Neurofeedback is performed by a properly licensed and credentialed therapist. When treating any medical or psychological disorder, you should only trust your health and safety to a licensed and credentialed health care professional. Our Neurofeedback specialists have extensive training and experience with this therapy, as well as clinical experience treating substance abuse disorder.
Neurofeedback is performed in 2 stages:
- Stage 1: A Neurofeedback Therapist performs an initial assessment of the client in which a formal treatment plan is determined.
- Stage 2: The client is subject to regular training sessions under the supervision of the therapist according the treatment plan.
At Pride Recovery Center, our Neurofeedback Therapist will perform a Quantitative Electroencephalograph (or qEEG) assessment of the client’s brain before beginning treatment. A qEEG is done by placing special sensors on the client’s head to record their brain activity. The results of the qEEG are compared to a database of EEG readings from the general population, which helps the therapist know which brain wave frequencies need to be adjusted. Using this data, the therapist customizes a treatment plan for the client’s neurofeedback training program. Once the initial assessment is complete and treatment begins, the client follows a structured plan at regular intervals until the desired outcome is reach. The client is always monitored by the therapist the ensure the treatment achieves the desires milestones. During treatment, our clients learn and reinforce new capabilities. Certain disorders, such as dementia, Parkinson’s, and autism, require ongoing neurofeedback sessions for the training effects to last. Studies have shown that over time, neurofeedback works by inducing microscopic structural changes in the white and gray matter of the brain.
Benefits of Neurofeedback in Addiction Treatment
Neurofeedback therapy is used broadly to treat several stress and anxiety disorders. This therapy has become popular with addiction treatment programs since it helps to reduce a large contributing factor of addiction – stress and anxiety. The reduction of stress and anxiety is critical to help reduce the likelihood of relapse. By reducing stress and anxiety in a person with substance abuse disorder, they can better regulate their brain when they encounter stressful situations that could act as a trigger.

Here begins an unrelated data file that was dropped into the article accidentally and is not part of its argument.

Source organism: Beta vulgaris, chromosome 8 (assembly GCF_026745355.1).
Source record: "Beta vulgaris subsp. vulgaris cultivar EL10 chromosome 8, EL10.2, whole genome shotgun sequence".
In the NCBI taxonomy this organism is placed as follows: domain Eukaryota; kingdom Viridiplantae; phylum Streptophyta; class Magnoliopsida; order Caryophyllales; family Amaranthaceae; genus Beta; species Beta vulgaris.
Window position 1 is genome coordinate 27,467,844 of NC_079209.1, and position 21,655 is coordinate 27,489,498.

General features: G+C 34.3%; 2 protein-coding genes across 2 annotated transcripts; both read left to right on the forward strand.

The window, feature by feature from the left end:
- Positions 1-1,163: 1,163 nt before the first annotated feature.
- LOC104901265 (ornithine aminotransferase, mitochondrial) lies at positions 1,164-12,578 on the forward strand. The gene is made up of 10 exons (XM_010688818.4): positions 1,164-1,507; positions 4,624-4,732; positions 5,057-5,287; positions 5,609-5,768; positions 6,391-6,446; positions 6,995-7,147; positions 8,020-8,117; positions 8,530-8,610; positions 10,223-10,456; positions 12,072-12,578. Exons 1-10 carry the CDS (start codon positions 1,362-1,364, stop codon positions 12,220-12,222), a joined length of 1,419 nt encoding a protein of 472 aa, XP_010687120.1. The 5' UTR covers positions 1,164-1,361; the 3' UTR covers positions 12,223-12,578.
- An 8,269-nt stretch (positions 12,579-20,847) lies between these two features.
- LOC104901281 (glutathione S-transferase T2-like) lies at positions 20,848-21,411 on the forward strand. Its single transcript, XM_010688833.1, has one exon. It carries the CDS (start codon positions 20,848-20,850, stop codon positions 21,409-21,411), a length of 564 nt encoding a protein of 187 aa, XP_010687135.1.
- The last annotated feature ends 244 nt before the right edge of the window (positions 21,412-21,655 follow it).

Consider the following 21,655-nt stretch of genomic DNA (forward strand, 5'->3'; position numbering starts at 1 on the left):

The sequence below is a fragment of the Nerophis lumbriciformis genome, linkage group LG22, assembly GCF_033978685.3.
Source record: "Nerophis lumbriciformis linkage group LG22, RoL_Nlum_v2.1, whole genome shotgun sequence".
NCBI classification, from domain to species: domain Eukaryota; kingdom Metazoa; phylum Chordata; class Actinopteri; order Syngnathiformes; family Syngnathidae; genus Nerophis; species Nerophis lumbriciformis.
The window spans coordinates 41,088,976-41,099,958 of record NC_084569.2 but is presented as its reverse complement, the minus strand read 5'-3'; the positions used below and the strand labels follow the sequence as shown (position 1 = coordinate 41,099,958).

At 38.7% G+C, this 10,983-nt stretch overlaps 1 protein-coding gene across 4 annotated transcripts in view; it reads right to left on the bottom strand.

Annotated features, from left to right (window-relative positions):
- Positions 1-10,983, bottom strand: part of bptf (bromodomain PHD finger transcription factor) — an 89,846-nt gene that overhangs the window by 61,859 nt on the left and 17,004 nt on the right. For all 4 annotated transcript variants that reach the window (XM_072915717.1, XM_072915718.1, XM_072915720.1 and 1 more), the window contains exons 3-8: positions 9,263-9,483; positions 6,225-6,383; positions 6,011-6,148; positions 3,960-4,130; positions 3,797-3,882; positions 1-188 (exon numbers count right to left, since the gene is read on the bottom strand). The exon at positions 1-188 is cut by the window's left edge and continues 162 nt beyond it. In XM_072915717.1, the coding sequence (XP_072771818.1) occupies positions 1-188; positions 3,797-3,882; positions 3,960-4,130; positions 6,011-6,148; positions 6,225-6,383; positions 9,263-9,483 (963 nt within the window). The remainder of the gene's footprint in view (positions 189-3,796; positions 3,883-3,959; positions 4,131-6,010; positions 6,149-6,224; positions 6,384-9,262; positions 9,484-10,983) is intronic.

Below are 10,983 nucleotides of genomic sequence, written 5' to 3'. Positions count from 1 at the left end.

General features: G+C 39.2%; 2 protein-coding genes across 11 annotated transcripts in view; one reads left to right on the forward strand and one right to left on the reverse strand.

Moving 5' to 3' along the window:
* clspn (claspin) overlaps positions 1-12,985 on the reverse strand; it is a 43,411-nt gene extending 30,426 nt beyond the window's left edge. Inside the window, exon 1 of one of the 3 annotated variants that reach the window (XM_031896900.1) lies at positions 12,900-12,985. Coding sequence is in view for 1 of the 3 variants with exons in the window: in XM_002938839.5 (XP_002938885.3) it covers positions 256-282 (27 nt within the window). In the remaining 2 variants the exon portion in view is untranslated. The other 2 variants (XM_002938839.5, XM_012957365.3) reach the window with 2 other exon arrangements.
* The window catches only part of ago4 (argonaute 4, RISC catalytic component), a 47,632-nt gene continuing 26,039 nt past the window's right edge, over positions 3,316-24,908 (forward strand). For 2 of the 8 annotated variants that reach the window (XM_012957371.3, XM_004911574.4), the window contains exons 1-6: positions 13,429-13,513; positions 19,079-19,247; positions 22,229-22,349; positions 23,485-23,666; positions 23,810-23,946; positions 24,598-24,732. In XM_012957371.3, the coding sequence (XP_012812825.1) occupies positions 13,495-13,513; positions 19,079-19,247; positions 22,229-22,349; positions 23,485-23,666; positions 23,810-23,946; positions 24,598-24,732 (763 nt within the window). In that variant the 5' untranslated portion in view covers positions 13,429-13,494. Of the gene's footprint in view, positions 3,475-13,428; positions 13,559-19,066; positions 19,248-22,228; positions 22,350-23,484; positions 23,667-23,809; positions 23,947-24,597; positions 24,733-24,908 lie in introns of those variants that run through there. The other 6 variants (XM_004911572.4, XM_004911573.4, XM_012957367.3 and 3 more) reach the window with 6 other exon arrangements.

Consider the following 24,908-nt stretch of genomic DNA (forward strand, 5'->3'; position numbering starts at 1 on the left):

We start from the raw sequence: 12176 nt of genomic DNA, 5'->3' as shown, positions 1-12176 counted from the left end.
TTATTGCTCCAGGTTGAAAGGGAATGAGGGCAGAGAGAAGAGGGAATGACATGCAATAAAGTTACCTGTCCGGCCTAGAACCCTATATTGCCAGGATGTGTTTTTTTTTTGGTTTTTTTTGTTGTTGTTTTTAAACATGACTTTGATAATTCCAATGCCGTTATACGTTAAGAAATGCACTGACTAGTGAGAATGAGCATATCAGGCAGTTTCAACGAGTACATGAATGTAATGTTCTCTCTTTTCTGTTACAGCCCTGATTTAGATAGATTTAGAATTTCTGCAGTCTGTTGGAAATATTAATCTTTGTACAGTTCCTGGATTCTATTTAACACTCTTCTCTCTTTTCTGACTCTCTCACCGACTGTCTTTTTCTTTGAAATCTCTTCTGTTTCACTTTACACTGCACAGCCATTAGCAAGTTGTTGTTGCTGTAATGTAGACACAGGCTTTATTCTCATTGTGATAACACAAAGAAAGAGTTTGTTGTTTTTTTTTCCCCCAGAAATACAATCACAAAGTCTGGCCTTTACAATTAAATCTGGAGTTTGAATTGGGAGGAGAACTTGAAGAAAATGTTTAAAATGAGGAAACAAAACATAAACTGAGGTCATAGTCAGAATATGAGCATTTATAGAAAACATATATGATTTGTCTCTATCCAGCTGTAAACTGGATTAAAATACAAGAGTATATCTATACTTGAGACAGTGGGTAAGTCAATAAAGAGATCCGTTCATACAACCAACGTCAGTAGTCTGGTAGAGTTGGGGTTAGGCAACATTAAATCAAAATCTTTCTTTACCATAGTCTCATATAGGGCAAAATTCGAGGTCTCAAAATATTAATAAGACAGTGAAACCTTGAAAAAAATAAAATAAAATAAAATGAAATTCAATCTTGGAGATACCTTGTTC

- Emotional Benefits – Neurofeedback assists the client with focus, and therefore can help them focus on their addiction treatment.
- Behavioral Benefits – Neurofeedback helps to reinforce positive actions to decrease the risk of negative actions triggered by reactions of the brain to stimuli. This is considered relapse prevention.
- Stress-Reduction Benefits – Neurofeedback therapy provides relief to people with high levels of stress by helping to regulate the stimuli that are contribute to the underlying cause of their addiction.
Neurofeedback Therapy and Trauma
Neurofeedback training is recommended for people that have experienced traumatic life events and have not responded positively to other forms of treatment and therapy. The therapist that monitors the brain with neurofeedback equipment can compare your brain to information gathered from other people. This type of therapy for people in an addiction treatment program who suffer from anxiety, depression, and trauma is very important. Trauma may directly relate to the underlying cause of the person’s substance abuse problem. Issues within the brain can affect the person’s feelings and emotion response to stimuli, which may lead to addictive behaviors.
Do the Effects of Neurofeedback Last Over Time?
The short answer is “Yes”. Studies find the results of neurofeedback to be long lasting. Reinforcement sessions can also be performed over time to supplement the initial sessions. In summary, Neurofeedback techniques can help you to understand how your brain and body work. This is important information and a useful therapy for people with a history of traumatic life events, not only those with substance abuse disorder.